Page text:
Sun Shin -- Using E-portfolios for foreign language teaching and learning.pdf
Teaching practices and interactions in online world language courses. Online teaching and learning have become widespread with the emergence of the Internet and other new technologies. However, online environments pose new challenges to effective teaching practices and interactions among teachers and students, and this is especially true in the case of language courses. Using survey and interview data, this study addresses the following issues. (1) What teaching practices did language teachers adopt in online courses? (2) How did language teachers adjust their teaching practices from face-to-face to online teaching? (3) What kind of professional development had teachers received, and how did this differ from what they expected to receive? (4) How did teachers’ online teaching practices affected learner-learner, learner-instructor, and learner-content interactions? By addressing these research questions, this study intends to provide suggestions for online language teachers to improve online teaching, and enrich current research in online language teaching and learning.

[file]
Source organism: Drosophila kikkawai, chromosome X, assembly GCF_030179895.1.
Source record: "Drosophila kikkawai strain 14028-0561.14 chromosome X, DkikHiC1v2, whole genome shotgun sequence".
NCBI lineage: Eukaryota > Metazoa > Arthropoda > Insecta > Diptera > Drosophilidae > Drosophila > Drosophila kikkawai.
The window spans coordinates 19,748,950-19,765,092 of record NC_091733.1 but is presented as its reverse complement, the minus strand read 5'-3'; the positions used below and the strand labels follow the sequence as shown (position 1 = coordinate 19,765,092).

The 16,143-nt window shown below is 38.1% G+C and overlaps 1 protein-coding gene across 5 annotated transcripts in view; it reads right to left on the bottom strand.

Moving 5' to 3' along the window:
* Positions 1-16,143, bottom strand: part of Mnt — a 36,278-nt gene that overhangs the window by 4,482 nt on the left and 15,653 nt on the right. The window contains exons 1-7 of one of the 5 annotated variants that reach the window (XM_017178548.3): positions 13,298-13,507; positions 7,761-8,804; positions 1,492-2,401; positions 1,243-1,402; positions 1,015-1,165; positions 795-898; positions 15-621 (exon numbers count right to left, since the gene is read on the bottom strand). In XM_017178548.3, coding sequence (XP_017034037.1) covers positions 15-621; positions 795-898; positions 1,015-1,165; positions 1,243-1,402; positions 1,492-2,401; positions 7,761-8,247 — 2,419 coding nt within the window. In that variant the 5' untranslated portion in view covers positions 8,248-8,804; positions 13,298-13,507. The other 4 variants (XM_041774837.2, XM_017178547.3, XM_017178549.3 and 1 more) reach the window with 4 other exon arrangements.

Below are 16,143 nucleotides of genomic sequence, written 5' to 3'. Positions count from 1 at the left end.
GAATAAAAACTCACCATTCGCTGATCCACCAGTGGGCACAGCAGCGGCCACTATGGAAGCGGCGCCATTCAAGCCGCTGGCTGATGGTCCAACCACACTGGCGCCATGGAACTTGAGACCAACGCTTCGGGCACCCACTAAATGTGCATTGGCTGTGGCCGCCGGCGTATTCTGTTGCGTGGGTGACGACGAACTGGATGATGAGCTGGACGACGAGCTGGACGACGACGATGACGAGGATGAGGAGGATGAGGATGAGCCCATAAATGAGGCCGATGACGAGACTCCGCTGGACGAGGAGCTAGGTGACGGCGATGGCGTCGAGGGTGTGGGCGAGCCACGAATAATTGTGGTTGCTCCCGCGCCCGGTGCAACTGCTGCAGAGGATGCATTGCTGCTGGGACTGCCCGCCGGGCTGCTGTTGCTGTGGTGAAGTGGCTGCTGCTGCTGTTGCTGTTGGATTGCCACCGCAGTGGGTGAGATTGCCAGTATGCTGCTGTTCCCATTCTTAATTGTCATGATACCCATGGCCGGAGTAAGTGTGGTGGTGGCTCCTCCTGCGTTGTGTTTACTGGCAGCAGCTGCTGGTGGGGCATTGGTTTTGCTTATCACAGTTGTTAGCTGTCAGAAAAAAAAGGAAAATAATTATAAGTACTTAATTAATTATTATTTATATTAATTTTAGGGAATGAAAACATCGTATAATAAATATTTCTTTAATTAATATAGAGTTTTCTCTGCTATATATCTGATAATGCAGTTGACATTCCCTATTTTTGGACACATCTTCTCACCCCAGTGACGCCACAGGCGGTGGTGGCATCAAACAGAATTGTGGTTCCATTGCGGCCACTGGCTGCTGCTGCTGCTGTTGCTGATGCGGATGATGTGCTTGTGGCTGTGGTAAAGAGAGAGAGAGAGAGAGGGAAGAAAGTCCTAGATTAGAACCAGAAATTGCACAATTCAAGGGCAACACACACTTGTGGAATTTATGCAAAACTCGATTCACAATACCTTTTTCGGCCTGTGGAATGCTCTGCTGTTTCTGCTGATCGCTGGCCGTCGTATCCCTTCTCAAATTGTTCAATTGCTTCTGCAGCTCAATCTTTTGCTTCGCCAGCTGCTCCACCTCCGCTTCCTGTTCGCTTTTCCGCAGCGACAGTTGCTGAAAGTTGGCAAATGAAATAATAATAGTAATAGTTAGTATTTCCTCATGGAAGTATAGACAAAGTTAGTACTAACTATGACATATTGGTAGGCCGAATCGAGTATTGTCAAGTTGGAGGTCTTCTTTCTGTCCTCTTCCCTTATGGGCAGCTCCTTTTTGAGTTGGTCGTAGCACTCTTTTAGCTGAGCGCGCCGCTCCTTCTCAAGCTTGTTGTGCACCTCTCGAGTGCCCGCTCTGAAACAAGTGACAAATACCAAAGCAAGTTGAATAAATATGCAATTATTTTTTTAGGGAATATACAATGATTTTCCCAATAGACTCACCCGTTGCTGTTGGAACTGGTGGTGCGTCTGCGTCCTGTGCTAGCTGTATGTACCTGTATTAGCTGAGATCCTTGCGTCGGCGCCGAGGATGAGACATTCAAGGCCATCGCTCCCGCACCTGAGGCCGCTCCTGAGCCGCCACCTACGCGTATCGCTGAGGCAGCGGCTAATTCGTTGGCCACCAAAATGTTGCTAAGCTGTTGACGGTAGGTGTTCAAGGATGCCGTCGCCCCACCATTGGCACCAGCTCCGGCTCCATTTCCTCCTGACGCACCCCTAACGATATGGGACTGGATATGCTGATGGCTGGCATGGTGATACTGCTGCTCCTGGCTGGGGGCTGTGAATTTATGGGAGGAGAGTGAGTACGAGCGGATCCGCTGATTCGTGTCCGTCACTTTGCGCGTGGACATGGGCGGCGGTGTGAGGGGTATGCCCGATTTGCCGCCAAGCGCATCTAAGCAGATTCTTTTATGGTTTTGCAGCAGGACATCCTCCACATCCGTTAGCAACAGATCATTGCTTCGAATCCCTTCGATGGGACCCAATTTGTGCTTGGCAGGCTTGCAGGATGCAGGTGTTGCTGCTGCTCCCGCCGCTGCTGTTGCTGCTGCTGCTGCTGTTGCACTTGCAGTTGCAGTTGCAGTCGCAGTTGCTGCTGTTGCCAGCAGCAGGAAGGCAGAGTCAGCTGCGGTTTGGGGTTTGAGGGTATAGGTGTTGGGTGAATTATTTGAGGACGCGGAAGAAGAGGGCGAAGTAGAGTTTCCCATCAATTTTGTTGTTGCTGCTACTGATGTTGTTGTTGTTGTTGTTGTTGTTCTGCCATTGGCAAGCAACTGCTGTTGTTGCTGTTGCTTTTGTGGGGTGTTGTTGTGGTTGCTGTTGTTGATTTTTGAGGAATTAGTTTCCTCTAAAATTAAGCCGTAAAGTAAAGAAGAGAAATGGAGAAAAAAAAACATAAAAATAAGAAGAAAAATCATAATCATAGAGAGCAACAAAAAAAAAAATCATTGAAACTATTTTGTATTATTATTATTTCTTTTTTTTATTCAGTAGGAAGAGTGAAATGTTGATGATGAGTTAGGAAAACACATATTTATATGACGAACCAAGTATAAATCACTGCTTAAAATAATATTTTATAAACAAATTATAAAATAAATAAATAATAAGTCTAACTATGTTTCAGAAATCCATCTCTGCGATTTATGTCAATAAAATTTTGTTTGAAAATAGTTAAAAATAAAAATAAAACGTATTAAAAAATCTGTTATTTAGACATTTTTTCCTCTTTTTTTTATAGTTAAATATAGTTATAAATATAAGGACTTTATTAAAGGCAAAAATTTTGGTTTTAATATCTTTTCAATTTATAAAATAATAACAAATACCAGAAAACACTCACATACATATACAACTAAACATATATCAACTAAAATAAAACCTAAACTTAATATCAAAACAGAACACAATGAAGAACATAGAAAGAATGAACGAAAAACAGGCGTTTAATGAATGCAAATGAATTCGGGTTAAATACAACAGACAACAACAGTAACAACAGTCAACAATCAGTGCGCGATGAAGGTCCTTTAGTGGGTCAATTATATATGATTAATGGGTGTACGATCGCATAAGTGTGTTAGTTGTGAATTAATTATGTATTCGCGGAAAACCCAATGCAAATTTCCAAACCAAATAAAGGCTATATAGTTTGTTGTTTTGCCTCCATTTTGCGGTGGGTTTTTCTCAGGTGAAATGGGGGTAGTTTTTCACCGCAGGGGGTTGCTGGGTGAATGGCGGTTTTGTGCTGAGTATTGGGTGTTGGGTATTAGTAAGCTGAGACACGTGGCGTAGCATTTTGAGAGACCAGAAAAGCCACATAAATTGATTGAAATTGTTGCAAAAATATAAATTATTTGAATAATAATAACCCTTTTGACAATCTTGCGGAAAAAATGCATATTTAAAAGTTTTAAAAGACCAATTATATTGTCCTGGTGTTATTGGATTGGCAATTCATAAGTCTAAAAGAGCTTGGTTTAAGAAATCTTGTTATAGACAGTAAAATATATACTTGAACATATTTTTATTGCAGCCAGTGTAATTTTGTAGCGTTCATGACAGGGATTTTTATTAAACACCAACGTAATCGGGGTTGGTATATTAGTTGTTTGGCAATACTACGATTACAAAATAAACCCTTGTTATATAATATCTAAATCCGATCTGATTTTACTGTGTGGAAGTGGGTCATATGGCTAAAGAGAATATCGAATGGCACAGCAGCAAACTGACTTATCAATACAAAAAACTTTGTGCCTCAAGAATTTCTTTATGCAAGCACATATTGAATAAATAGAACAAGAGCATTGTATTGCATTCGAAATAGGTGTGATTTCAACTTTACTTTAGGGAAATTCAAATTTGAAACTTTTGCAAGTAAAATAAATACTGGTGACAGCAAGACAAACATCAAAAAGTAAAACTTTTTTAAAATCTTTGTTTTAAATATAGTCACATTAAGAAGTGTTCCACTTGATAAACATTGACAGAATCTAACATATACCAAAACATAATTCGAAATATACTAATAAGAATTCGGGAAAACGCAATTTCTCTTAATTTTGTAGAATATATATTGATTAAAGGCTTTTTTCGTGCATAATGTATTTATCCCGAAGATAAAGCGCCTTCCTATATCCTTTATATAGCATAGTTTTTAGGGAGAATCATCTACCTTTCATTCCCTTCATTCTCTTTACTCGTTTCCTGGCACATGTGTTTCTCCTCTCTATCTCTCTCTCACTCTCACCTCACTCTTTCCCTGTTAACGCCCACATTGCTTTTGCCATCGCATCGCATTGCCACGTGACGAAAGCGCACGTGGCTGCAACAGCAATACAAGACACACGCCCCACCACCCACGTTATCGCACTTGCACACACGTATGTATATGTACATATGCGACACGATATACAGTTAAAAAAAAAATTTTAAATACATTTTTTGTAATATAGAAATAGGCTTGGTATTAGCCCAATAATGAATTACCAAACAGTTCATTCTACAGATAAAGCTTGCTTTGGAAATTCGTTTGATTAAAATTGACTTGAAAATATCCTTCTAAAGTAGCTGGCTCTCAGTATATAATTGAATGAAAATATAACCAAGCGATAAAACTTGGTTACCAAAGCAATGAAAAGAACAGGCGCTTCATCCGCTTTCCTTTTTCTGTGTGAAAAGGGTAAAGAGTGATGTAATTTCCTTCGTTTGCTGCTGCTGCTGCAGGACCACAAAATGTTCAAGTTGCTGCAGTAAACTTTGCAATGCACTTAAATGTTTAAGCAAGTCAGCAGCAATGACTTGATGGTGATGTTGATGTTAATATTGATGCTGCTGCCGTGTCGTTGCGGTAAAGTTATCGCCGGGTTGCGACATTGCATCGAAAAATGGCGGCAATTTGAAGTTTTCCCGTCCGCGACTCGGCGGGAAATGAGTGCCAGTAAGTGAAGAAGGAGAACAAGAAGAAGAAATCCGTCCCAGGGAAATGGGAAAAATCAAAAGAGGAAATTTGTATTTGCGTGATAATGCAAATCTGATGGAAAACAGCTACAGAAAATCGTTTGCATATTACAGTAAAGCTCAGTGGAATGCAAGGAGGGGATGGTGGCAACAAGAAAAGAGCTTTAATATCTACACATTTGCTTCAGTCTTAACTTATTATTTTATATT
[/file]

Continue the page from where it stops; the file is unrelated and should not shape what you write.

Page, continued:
Binbin Zheng -- Teaching practices and interactions in online world language courses.pdf